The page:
Coborn, whose great-grandfather Chester founded Coborn’s as a single produce stand in 1921, started in the family business as a grocery bagger and stock clerk. Today, he is one of three family members to hold the top executive positions in the chain, which owns and operates 41 grocery stores under several banners, 33 fuel centers, 24 liquor stores and a number of other outlets.

Jeff Gordman/President, Chairman and CEO/Gordmans

Jeff Gordman is following in the family tradition. As president, chairman and CEO of the Omaha, Neb.-basedGordmans, he leads a company that his grandfather co-founded nearly 100 years ago. Gordman has proved himself more than capable of following in his footsteps.

A 1986 graduate of the Wharton School at the University of Pennsylvania, Gordman initially went to work as a mergers and acquisitions analyst for a Wall Street investment bank. He returned to school and, in 1990, earned a graduate degree in management from the Sloan School at the Massachusetts Institute of Technology.

He subsequently returned to the family business, holding various positions in merchandising, store operations and information technology. But the company was floundering under the control of a non-family member CEO. After closing four stores, the 26-store retailer filed for bankruptcy in 1992, awash in debt and lacking a strong strategic focus. It came out of bankruptcy in 1993, renamed Richman Gordman 1/2 Price Stores, but it continued to struggle.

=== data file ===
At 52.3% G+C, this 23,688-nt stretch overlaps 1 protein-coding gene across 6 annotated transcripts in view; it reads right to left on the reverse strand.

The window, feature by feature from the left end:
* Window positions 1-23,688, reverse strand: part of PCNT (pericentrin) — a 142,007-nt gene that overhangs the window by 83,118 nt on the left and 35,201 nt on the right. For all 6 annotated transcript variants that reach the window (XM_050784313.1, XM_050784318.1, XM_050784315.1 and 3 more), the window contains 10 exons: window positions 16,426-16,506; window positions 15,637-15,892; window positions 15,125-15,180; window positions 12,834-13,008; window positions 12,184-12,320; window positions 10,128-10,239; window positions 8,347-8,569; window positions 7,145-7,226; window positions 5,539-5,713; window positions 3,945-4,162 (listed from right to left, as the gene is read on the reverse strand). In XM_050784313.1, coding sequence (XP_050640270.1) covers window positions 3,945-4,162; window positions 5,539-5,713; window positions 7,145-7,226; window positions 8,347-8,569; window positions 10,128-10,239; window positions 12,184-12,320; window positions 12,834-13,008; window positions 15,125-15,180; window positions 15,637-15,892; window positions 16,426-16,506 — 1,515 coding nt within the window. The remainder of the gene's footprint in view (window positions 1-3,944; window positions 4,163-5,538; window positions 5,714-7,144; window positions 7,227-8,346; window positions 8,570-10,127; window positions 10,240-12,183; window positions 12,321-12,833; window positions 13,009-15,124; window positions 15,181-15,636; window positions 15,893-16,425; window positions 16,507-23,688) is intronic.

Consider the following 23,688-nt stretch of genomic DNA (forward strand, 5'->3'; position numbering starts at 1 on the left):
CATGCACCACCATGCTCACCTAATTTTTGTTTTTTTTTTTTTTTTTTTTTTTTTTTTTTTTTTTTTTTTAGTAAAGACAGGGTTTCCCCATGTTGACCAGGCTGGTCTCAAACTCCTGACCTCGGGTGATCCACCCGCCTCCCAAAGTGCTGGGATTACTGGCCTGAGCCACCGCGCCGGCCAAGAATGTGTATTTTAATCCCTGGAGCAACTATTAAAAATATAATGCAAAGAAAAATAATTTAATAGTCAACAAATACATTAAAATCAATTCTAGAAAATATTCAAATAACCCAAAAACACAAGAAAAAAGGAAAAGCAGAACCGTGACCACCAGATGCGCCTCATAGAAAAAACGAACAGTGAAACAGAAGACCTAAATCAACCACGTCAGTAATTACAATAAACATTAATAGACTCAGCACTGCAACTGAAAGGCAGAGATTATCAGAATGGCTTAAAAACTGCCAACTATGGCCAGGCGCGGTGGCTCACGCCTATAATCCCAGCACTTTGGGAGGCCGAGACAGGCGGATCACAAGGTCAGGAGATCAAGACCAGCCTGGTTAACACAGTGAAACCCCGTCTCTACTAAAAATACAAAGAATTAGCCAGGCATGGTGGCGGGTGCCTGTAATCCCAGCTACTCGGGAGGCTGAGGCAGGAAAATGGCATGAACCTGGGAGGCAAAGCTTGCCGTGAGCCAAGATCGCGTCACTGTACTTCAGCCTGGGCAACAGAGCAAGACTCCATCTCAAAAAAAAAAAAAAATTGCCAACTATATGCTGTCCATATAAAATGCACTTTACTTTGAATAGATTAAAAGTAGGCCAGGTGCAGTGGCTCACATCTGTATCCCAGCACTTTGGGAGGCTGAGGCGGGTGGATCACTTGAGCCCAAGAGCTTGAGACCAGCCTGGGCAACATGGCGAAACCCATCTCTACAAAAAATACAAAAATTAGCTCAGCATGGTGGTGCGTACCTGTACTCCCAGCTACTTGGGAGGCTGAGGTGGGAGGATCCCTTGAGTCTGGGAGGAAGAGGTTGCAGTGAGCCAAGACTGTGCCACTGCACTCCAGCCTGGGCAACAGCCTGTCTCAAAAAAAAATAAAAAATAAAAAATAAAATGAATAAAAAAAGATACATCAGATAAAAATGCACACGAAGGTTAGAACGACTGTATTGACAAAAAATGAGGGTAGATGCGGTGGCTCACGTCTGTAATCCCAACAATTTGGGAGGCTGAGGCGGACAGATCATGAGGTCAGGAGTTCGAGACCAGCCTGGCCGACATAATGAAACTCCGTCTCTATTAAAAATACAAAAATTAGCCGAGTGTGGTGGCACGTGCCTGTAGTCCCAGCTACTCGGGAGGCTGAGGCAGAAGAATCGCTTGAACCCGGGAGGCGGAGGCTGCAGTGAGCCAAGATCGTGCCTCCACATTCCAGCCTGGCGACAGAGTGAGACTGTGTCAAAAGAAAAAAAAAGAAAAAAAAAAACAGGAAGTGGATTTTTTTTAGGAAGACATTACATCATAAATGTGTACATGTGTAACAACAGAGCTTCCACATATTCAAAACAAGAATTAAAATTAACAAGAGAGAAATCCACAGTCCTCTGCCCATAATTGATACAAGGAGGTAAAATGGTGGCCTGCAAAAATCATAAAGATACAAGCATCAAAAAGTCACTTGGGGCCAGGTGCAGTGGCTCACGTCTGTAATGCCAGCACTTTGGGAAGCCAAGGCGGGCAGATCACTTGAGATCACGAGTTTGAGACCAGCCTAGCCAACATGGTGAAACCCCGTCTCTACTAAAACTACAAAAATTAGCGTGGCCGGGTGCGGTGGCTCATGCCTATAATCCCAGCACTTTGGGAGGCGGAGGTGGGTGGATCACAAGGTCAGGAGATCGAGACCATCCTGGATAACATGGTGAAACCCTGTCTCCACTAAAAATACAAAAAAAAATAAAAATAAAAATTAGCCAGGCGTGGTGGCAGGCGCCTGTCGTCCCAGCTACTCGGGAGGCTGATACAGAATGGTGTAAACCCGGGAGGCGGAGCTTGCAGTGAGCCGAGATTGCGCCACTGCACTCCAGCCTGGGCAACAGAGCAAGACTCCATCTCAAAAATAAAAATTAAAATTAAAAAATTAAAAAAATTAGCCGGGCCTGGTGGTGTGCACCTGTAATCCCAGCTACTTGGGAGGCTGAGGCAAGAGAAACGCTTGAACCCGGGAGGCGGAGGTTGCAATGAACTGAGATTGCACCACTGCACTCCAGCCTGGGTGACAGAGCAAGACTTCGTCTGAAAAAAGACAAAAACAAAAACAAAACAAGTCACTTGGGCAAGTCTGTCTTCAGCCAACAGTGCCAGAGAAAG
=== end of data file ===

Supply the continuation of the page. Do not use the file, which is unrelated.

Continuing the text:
Gordman decided to take action. He came up with a strategy to revive the business and, in 1996, was appointed CEO. He is credited with leading a repositioning initiative that included an overhaul of the company’s merchandising, marketing, customer service and stores strategy, the development of a new store prototype for expansion and, finally, a name change to Gordmans.

His efforts took hold. Gordmans was recognized as one of the 25 fastest-growing companies in Omaha in 2003 and 2004. It was acquired in 2008 by private equity firm Sun Capital. Two years later, the company had a successful IPO.

Under Gordman’s watch, the company has evolved into an everyday-low-price department store chain that offers a wide assortment of brand-name goods for all ages. Its store are modern and inviting, with such added features as a children’s theater/play area and sports-themed television viewing area for those who would rather lounge than shop.

“We believe that our fantastic values on name-brand apparel, accessories and home decor at up to 60% off department store prices every day has enabled our continued expansion,” said Gordman at the opening of the company’s 74th store, in Vernon Hills, Ill.

Laura Shapira Karet/Senior Executive VP and Chief Strategy Officer/Giant Eagle